Subproject A02 — Crusader states
Foundations, conditions and regulations for creating "security" between Christians and non-Christians, Latins and non-Latins in the Crusader states (12th to 14th centuries)
Bildausschnitt: Vermittlung zwischen einem Kreuzfahrer, einem Juden und einem Muslim, in: Münchener Willehalm-Handschrift des Wolfram von Eschenbach
The subproject focuses on aspects of securitisation in the Latin Crusader states in the Near East, primarily in the 12th and 13th centuries. Issues surrounding securitising actors and their practices and the ambivalence about securitisation play a large role in this. Besides the monarchy, the nobility and the Latin Church, the privileged Italian republics of Venice, Genoa and Pisa in the Kingdom of Jerusalem and religious military orders are also encountered as securitising actors.
The Latin kings of Jerusalem behave as significant securitising actors when acting as legislators, issuers of charters and contracting parties. On the one hand, the hierarchy of the Latin Church performs an aggressive Latinisation of ecclesiastical conditions: Greek bishops are displaced and the Greek Christians are subjected to “forced integration”. On the other hand, there are some extensive compromises with Armenian and Syrian Christians and forms of recognition of autonomous churches. This “dual strategy” gives rise to richly varied politics that are to be examined from the perspective of securitisation, as they greatly contrast with the strong pressure of Latinisation and unification that the Roman church exercises in all other parts of Latin Europe.
The Latin nobility exercises its own forms of rule under feudal law. Noble rulers are found to be securitising actors in both military and settlement policy: As new lords of the land, they support the settlement of Latin colonists near Christian villages and govern the lives of the rural Muslim population. In doing so, their strategies range from “tolerance” to repression.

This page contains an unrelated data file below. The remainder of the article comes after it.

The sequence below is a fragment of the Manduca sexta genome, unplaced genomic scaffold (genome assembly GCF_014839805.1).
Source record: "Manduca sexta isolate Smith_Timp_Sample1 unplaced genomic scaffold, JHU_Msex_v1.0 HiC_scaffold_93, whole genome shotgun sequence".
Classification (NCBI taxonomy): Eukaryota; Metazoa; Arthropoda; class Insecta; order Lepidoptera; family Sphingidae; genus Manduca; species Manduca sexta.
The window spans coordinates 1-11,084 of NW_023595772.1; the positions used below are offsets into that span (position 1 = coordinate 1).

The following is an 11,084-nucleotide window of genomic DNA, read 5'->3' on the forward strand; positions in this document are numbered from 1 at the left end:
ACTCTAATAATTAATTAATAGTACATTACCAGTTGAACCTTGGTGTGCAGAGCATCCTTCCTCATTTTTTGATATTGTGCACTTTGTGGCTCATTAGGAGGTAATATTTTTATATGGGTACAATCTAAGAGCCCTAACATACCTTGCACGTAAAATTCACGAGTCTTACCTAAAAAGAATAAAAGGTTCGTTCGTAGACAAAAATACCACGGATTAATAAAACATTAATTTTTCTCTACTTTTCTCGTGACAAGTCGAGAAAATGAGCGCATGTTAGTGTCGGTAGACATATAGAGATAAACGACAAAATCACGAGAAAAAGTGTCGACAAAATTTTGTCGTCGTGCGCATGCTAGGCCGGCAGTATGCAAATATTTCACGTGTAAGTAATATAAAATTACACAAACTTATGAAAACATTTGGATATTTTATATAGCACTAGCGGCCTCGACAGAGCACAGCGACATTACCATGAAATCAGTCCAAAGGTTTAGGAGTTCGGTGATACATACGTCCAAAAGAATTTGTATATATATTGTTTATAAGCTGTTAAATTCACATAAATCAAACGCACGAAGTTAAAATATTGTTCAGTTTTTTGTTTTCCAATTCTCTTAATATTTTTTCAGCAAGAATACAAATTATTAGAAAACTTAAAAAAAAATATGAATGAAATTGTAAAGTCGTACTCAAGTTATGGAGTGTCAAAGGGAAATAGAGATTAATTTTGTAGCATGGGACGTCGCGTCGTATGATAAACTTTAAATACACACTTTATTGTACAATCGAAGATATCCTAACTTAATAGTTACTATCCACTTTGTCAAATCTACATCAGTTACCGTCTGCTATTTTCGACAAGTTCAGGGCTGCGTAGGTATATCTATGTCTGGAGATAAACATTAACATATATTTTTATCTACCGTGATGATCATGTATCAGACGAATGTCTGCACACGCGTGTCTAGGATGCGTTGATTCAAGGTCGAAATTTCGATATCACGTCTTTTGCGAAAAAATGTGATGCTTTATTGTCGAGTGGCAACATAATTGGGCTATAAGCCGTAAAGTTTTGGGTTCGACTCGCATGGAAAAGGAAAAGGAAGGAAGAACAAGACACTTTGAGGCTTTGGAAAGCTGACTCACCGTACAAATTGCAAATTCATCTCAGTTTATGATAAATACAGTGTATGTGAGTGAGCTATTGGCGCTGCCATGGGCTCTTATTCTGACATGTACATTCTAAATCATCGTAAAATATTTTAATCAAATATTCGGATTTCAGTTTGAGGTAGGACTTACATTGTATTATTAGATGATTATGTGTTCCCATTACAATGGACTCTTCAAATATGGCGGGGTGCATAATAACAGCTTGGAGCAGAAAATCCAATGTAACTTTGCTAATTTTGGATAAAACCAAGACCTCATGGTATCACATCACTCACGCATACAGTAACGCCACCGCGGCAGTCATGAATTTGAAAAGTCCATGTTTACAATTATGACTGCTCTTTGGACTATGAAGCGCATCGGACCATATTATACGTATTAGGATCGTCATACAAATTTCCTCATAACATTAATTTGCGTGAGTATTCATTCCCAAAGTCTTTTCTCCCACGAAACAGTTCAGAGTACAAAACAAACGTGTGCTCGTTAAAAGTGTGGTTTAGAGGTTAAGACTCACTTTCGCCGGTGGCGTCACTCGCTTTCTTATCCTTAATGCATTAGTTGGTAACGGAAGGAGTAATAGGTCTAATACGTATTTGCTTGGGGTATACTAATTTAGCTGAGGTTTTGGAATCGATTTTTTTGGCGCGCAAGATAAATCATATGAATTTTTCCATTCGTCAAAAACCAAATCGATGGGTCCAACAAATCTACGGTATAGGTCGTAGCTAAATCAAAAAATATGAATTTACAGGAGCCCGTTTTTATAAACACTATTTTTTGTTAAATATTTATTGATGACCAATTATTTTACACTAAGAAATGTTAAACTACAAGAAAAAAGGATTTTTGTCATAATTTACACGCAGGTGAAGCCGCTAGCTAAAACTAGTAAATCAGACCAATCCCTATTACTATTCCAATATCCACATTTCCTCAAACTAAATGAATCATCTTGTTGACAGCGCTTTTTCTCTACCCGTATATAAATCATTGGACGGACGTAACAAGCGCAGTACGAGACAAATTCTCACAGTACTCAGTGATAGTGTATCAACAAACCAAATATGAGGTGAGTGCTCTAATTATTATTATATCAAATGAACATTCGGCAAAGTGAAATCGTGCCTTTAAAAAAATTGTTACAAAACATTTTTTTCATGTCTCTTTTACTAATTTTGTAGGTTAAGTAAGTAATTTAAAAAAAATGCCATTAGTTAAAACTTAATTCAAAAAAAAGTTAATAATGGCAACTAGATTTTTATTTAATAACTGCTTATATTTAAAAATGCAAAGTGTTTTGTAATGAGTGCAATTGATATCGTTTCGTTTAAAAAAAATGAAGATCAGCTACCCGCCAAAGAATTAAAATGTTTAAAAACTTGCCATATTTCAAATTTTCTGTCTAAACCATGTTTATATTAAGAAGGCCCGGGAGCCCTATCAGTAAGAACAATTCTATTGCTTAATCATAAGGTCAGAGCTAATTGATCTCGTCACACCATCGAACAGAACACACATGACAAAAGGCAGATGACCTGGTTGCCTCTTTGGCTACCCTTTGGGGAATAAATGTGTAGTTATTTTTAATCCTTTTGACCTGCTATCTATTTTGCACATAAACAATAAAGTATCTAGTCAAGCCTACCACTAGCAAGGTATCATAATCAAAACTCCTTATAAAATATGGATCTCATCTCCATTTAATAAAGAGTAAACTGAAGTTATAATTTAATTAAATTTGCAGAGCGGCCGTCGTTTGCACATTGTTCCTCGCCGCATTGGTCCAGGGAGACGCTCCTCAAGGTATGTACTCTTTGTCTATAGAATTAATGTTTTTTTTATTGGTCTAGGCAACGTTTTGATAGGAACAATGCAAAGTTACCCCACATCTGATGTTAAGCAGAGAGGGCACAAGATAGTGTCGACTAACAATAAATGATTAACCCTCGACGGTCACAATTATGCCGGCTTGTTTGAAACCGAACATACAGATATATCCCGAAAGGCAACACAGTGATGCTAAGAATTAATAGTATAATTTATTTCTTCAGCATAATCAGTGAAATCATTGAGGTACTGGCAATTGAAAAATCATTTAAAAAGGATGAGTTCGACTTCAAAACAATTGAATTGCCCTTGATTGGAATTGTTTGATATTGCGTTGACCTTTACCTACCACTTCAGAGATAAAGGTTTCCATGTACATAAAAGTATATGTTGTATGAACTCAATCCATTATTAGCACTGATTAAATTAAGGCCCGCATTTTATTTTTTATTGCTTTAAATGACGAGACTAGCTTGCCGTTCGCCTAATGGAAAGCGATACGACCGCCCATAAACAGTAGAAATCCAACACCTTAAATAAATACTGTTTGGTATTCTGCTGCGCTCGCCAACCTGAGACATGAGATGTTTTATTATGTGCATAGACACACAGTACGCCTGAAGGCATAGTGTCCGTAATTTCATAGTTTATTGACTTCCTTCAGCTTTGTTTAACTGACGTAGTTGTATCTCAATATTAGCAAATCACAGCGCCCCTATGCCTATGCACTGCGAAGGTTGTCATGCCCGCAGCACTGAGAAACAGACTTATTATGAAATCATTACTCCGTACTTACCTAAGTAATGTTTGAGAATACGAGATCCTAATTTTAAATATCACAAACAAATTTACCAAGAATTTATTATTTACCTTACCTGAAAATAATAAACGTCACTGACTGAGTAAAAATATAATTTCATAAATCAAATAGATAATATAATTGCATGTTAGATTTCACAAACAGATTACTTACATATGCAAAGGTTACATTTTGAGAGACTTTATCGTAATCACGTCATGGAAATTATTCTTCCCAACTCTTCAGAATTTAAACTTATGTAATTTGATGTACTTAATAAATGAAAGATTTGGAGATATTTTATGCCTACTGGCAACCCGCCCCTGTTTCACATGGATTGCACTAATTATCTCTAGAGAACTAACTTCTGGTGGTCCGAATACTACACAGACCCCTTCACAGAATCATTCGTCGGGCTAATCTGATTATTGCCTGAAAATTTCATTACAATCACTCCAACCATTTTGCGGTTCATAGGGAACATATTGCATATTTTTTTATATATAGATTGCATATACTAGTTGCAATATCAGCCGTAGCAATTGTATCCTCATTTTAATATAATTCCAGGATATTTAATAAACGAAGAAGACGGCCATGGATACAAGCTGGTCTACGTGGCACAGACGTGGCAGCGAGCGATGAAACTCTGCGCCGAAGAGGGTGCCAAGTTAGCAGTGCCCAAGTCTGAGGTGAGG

The religious military orders develop into exclusive military security elites that seize and equip royal castles in particular. Templars and the Knights of St. John are also found to be part of the politically active security elite from the second half of the 12th century, sometimes in competition with each other.
The Italian republics of Pisa, Genoa and Venice are already granted privileges by the Latin kings in the early 12th century and assume roles creating security on the coasts and high seas routes (fight against racy). With the districts assigned to them in the large port and coastal locations of the Crusader states, they also take on securitisation duties in the cities.
The loss of authority of the Crown and the absence of the kings in the 13th century increases the importance of the Latin high nobility, the knight’s orders and the Italian republics, which do, however, split into various fractions and let the kingdom become a “failing state”. The Crown now becomes merely an abstract authority, represented by the regents and used as a guarantor for feudal and judicial law in legal literature. The ambivalence of securitisation is examined in this context in particular.